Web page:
The Incredible Science Behind Animal Sex (Video)

“The diversity that we see in sexual structures in the animal kingdom that has evolved in response to the multitude of factors surrounding reproduction is pretty mind-blowing.” – Carin Bondar

In what is perhaps my new favorite TED video, biologist Carin Bondar describes the science behind how animals get it on. She details the importance of not just looking at the form of animals’ sexual anatomy, but also how their reproductive structures function, because both form and function have major implications not just for how sex happens, but also for how societies evolve.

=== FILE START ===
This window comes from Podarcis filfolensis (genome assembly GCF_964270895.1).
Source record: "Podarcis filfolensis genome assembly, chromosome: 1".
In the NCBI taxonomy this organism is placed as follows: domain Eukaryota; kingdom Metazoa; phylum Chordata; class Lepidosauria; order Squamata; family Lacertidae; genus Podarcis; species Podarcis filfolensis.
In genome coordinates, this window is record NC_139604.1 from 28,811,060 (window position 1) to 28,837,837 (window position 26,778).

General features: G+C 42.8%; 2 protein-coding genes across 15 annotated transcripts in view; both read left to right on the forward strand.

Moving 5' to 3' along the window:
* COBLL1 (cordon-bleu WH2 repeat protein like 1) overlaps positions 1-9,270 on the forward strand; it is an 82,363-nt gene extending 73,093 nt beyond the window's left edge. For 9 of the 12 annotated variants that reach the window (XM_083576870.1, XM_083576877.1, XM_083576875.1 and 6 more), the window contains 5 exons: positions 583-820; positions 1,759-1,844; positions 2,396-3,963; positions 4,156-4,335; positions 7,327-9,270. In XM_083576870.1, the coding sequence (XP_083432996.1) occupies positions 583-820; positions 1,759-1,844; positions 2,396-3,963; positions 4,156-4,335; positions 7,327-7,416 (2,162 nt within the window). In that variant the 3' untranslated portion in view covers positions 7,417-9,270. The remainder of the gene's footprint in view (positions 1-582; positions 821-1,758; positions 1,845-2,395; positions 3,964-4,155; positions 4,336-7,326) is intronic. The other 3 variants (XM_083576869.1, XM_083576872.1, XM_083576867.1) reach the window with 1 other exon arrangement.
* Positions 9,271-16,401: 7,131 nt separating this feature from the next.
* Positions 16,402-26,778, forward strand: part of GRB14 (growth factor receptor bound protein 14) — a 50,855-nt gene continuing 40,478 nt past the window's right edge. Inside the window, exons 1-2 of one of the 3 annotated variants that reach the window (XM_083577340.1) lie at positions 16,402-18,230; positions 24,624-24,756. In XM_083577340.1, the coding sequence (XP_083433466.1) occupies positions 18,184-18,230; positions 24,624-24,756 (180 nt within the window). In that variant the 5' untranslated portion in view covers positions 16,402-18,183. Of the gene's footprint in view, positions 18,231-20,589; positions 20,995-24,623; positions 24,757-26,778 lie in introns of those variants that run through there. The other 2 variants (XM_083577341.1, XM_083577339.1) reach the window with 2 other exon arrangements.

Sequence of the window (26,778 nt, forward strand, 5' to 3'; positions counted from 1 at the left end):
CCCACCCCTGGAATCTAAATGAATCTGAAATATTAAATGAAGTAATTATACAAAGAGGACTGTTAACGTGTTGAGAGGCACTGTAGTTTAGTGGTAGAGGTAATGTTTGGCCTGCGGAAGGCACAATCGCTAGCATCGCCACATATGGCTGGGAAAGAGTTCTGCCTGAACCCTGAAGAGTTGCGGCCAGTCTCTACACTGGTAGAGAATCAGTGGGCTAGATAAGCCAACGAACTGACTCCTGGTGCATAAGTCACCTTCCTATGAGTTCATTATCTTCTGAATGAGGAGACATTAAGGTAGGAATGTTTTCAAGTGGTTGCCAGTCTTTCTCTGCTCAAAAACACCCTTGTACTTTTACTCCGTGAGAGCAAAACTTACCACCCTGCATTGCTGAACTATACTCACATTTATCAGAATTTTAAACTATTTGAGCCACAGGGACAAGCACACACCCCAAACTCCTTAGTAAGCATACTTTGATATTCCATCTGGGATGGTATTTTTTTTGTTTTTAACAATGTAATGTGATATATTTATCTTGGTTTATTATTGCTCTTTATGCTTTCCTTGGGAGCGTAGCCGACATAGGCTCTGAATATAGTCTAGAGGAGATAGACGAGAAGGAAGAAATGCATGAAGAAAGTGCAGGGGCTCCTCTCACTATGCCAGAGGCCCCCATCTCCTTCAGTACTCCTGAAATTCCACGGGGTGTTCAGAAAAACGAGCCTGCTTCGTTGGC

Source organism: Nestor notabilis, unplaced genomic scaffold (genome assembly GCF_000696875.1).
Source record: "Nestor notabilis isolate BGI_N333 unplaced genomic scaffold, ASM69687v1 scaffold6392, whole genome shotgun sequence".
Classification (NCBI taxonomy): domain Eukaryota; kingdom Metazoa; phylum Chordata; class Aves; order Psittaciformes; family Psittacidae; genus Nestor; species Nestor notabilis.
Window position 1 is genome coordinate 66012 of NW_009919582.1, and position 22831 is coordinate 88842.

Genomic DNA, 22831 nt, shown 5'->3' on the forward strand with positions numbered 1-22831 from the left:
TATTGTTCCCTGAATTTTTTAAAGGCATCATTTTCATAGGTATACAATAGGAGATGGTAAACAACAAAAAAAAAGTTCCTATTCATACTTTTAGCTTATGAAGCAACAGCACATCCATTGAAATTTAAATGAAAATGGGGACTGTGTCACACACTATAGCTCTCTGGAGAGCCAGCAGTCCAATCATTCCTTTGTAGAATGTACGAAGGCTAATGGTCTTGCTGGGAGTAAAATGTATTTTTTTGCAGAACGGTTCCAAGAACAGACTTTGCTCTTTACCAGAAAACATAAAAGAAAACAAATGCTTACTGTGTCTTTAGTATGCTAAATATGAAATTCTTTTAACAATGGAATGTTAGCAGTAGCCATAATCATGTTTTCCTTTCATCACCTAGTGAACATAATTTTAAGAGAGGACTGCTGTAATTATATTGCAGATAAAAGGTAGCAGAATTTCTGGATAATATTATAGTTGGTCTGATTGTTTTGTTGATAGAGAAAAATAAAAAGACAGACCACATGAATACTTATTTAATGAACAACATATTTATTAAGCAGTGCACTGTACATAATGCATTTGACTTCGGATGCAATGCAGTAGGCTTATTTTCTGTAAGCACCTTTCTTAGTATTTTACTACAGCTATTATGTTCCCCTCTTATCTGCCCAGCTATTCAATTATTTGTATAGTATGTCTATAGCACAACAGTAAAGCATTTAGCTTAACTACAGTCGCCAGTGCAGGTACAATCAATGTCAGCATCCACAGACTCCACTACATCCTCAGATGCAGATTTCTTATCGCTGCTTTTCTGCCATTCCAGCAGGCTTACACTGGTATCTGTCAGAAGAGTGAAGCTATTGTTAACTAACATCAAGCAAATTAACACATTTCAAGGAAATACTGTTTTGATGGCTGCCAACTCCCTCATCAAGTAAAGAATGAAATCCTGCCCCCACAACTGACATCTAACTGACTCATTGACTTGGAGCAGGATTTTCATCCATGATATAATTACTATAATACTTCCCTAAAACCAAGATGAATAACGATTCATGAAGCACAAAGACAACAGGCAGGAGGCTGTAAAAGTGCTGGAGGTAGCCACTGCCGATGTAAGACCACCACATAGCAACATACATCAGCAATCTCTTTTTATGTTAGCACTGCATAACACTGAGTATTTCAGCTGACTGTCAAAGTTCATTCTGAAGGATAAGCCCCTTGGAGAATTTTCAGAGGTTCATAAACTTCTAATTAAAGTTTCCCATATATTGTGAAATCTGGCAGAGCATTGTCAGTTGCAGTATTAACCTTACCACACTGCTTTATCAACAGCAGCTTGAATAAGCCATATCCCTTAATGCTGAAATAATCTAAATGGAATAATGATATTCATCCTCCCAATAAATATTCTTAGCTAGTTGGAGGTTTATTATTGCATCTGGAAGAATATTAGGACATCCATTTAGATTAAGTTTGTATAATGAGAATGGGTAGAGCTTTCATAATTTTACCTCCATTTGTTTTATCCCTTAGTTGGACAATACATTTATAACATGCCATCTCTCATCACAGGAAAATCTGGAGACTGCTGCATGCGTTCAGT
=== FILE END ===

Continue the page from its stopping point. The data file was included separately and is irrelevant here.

Among the fascinating bits you’ll learn in this video are the fact that (1) the paper nautilus (a relative of the octopus) actually has a detachable penis that can swim on its own to nearby females to deposit sperm, (2) some male fish basically have a "moustache" that they use to stimulate females prior to copulating, and (3) the females of some species have a “penile clitoris,” a structure that prevents male sexual coercion. A penile clitoris looks almost identical to a flaccid penis in its unaroused state, but during sexual arousal, it retracts to create an opening for a penis to enter. Incredible, right?

After watching this video, I think you’ll agree with Carin that “sex is so much more than just insert Part A into Slot B.”

Watch more videos on the science of sex and relationships here.

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